Sam Richards – Composer
Sam Richards studied composition and piano with Alfred Nieman at the Guildhall School of Music and Drama. He also participated in experimental music events with Cornelius Cardew, electronics pioneer Hugh Davis and later improvised with Lou Gare (of AMM) and David Stanley as Synchronicity. He was also a student and later a part-time lecturer at Dartington College of Arts as well as teaching composition, music history and musicianship at Plymouth University. His "Fish Music" for strings and improvisers in which fish swimming in a tank become musical notes has been played twice at the National Marine Aquarium, at the Millennium Centre in Cardiff and an extract on BBC Radio 3. His "About Time - Voices" was performed by the Cornelius Cardew Choir in San Francisco Library Theatre, and a number of his compositions - notably "Kropotkin" for large forces - were programmed in the Plymouth University annual new music festival. Large group pieces "The Uncontained Garden" and "Hearing Things" were premiered at Dartington College of Arts directed by Frank Denyer. The Torbay Symphony Orchestra has previously played four of his orchestral works.
He also spent much time field researching vernacular song and music in the Westcountry and elsewhere, including two trips to Newfoundland. His collection of audio recordings is now housed in the British Library. With his wife Lona Kozik he runs the Totnes School of Piano. He teaches piano, improvisation and composition. His major concerns include the social nature of music making, different relationships between composer and performers, improvisation, musical time and a paring down of resources whilst exploring long stretches of time. He is known for his explorations of many kinds of musical notation. His scores have been exhibited in galleries.
He was awarded a Paul Hamlyn Foundation grant for composition in 2020. In recent years he has devoted much time to writing piano music. He played his "Echoes and Traces" over four one-hour-long concerts, one per week, at Ashburton Arts Centre in 2022, and will premiere his "Listen Silent" based on the 81 chapters of the Tao Te Ching, an all day performance at the same Ashburton venue in August 2023. He has recently joined the Occasional Quartet, a group of free improvisers - Steve Day, Ric White and Roger Hall - whose first outing will be on 3rd April at the Ashburton Arts Centre.
Sam has written books on music: on musical democracy, John Cage, engaged music, a set of essays and a history and account of the sad end of Dartington College of Arts. Awaiting publication are books on spontaneous practices and folksong. He has also broadcast talks on BBC Radios 2 and 3.
Richard Gonski – Conductor
Richard Gonski was born in South Africa. At the age of 14 he went to live in Israel, graduating from the Rubin Academy of Music in Jerusalem in 1982 where he studied flute with Chanoch Tel Oren, conducting with Mendi Rodan and theory, harmony and counterpoint with Yitzhak Sadai.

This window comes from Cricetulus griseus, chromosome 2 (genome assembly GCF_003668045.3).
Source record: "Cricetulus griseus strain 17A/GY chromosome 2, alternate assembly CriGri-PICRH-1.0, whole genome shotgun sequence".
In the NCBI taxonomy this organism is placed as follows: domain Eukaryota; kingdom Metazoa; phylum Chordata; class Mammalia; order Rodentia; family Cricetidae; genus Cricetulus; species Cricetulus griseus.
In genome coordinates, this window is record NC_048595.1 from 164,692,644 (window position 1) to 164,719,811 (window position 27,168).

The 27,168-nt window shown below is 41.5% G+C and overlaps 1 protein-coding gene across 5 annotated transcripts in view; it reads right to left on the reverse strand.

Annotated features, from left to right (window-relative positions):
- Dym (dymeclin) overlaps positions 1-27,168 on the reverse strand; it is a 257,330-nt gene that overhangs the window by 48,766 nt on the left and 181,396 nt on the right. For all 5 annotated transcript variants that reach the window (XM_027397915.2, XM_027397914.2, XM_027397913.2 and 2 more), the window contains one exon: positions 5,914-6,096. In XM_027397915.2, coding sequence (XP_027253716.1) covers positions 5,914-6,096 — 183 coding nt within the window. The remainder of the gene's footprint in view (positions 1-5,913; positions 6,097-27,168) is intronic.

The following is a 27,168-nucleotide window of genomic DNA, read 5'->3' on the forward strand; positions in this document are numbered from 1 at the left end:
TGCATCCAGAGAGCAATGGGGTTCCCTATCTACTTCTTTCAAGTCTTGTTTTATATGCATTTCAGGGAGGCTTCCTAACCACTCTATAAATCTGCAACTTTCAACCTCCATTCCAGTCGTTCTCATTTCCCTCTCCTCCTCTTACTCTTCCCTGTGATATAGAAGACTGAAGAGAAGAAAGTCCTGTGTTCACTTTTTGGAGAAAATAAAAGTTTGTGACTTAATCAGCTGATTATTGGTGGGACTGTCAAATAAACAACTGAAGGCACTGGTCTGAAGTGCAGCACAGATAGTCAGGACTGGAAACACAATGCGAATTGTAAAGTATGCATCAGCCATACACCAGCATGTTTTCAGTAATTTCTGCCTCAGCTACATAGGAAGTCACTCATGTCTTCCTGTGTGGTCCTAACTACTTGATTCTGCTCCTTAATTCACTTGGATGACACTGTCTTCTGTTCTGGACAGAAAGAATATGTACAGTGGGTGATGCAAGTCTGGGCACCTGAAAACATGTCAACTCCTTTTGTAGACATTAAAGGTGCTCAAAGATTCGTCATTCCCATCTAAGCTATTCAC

After attending conducting courses in Nice and Munich (with Sergiu Celibidace) he moved to London where he continued his flute studies with Gareth Morris, was Music Director of the Electric Symphony Orchestra and lecturer in Electronic Music at the Guildhall School of Music and Drama (1989 - 1996).
In 1996 he came to Devon; he has been Music Director of the Torbay Symphony Orchestra since 2000, was the conductor of the Exeter University Symphony Orchestra (2003 - 2015) and works with various chamber groups and ensembles both as performer and director. A committed and ardent advocate of contemporary music, Richard has been responsible for commissioning numerous works from living composers as well as the performance of repertoire from the 20th century to the current day. He has a special love for electroacoustic music and has composed many works for that medium.
Richard is passionate about providing music education for the younger generation and is currently director of SaMM, the Saturday Morning Music School in Totnes. He is a director of Thinking Arts (www.thinkingarts.com) which provides online courses in Music Appreciation for adults as well as online music education resources and coaching for all age groups. He is also a mentor for SWMS (South West Music School) and has an active music teaching practice.
Chris Eastman – Leader
Chris’ musical career has gone almost full circle, since he gained his earliest orchestral experiences with the South Devon and then the Devon Youth Orchestras whilst at school at Torquay Boys’ Grammar School. This gave him the opportunity to take part in international tours and high-profile concerts at the Royal Festival Hall and Royal Albert Hall.
He studied music at Manchester University where he developed a keen interest in contemporary music whilst playing in the University Symphony and Chamber Orchestras. In 2012, Chris re-trained as a music teacher, a career which makes more demands on his skill as a pianist and rock guitarist than as a violinist! Chris is a musical director of Denbury village choir and has been leader of the Torbay Symphony Orchestra since 2011. He plays his great grandmother’s 1898 John Marshall violin.